Title: Stellar feedback from high-mass X-ray binaries in cosmological hydrodynamical simulations
Authors: M. C. Artale, P. B. Tissera, & L. J. Pellizza
First Author’s Institution: Instituto de Astronomia y Fisica del Espacio, Ciudad de Buenos Aires, Argentina
Paper Status: Accepted for publication in MNRAS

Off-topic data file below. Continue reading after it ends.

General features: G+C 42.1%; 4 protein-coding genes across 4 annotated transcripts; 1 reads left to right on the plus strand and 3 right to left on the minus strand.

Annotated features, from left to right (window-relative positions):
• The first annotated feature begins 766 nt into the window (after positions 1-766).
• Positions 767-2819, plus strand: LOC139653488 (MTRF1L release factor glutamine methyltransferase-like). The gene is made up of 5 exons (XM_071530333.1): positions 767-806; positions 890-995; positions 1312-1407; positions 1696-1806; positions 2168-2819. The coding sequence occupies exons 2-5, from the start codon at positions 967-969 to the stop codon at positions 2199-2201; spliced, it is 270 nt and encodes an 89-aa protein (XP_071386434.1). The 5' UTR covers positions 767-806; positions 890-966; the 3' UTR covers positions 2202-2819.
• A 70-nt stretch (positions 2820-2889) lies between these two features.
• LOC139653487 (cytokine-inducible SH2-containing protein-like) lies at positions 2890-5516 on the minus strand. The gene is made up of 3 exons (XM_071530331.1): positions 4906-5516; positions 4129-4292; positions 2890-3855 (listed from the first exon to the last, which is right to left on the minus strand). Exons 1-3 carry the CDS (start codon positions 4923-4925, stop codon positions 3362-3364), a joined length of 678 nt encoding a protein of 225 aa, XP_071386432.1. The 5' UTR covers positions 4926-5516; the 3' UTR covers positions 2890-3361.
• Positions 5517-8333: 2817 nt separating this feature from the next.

The commonly accepted theory of dark matter (called Lambda-CDM) provides us with good general understanding of how structure (filaments, galaxy clusters, galaxies, etc.) forms in our Universe. This is shown again and again in simulations of our Universe in a box, made by following the motion of dark matter particles and their clustering as controlled by gravity. However, problems arise in trying to reproduce the detailed baryonic properties (namely stars and gas) of real galaxies. One of the biggest problems is faithfully reproducing the star formation history of real galaxies, both in terms of when they form (early in the Universe or more recently) and how many form. As it turns out, “feedback” processes are essential in reproducing properties of galaxies, including supernova explosions which can heat, ionize, and remove gas from galaxies (shutting off star formation). In many cases supernovae may be the dominant form of feedback, but, as the authors of today’s paper explore, it may not be the only important form of feedback, especially in the early Universe.